The Law clarifies that, although Christ fulfilled the law for us, by it we have had the knowledge of sin(Romans 7:7), and it is an integral part of the Holy Scriptures, which, to the redeemed, are profitable for "training in righteousness" (2 Titus. 3:16–17; Romans. 15:4). The purpose of each dispensation, then, is to place man under a specific rule of conduct, but such stewardship is not a condition of salvation. In every past dispensation unregenerate man has failed, much like he is failing in the present dispensation, and will fail in the future until Eternity arrives. Salvation has been and will continue to be available to everyone by God's grace through faith. (The New Scofield Study Bible, 1984, pg. 3–4).
 
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DISPENSATION 1

The first dispensation is called the Dispensation of Innocence (Genesis 1:28-30 and 2:15-17). This dispensation covered the period of Adam and Eve in the Garden of Eden. In this dispensation God's commands were to (1) replenish the earth with children, (2) subdue the earth, (3) have dominion over the animals, (4) care for the garden, and (5) abstain from eating the fruit from the tree of knowledge of good and evil. God warned of the punishment of physical and spiritual death for disobedience. This dispensation was short-lived and was brought to an end by Adam and Eve’s disobedience in eating the forbidden fruit and their expulsion from the garden.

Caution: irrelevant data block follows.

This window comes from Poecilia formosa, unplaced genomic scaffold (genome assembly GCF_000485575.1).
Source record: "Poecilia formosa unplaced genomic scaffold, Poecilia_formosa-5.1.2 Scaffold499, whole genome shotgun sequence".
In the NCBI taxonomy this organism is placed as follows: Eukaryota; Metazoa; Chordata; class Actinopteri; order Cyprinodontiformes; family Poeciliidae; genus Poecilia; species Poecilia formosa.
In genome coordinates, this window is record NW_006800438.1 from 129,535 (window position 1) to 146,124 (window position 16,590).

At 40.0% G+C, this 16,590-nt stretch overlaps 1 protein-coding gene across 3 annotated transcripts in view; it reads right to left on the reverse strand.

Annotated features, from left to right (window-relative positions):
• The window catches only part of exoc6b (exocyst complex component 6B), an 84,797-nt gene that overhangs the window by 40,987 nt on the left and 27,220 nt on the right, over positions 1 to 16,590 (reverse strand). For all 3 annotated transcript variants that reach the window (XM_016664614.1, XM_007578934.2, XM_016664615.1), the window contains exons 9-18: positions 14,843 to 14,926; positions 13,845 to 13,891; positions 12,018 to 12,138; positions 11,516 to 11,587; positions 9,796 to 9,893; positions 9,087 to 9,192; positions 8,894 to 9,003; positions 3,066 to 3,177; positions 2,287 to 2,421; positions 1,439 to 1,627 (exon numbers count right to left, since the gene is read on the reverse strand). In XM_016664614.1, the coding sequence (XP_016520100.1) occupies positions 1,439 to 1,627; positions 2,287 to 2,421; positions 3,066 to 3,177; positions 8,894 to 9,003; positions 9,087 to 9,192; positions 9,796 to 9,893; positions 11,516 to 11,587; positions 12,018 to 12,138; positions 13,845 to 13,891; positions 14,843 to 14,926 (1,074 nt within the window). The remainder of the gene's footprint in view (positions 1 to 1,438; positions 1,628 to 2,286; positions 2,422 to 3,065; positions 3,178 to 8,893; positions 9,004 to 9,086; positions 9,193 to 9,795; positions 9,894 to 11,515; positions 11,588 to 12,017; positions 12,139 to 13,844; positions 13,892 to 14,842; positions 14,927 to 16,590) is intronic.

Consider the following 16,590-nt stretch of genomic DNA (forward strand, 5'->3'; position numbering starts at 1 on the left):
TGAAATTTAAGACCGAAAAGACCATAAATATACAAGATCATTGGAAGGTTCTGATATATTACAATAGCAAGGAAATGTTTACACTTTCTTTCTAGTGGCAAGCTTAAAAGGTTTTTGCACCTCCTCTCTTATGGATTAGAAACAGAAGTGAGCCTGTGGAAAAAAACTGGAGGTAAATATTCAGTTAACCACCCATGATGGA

A proof of the Dispensation of Innocence is this: God did not introduce the serpent to Adam! Everyone and everything was innocent.


DISPENSATION 2

The second dispensation is called the Dispensation of Conscience, and it lasted about 1,656 years from the time of Adam and Eve’s eviction from the garden until the flood (Genesis 3:8–8:22). This dispensation demonstrates what mankind will do if left to his own will and conscience, which have been tainted by the inherited sin nature. The five major aspects of this dispensation are 1) a curse on the serpent, 2) a change in womanhood and childbearing, 3) a curse on nature, 4) the imposing of difficult work on mankind to produce food, and 5) the promise of Christ as the seed who will bruise the serpent's  head (Satan). 


DISPENSATION 3

The third dispensation is the Dispensation of Human Government, which began in Genesis 8. God had destroyed life on earth with a flood, saving just one family to restart the human race. God made the following promises and commands to Noah and his family:

Take note: It was the dispensation of the government of the likes of Nimrod Cush;
the son of Cush, grandson of Ham, and great-grandson of Noah. (1 Chronicles 1:10, Micah 5:6)]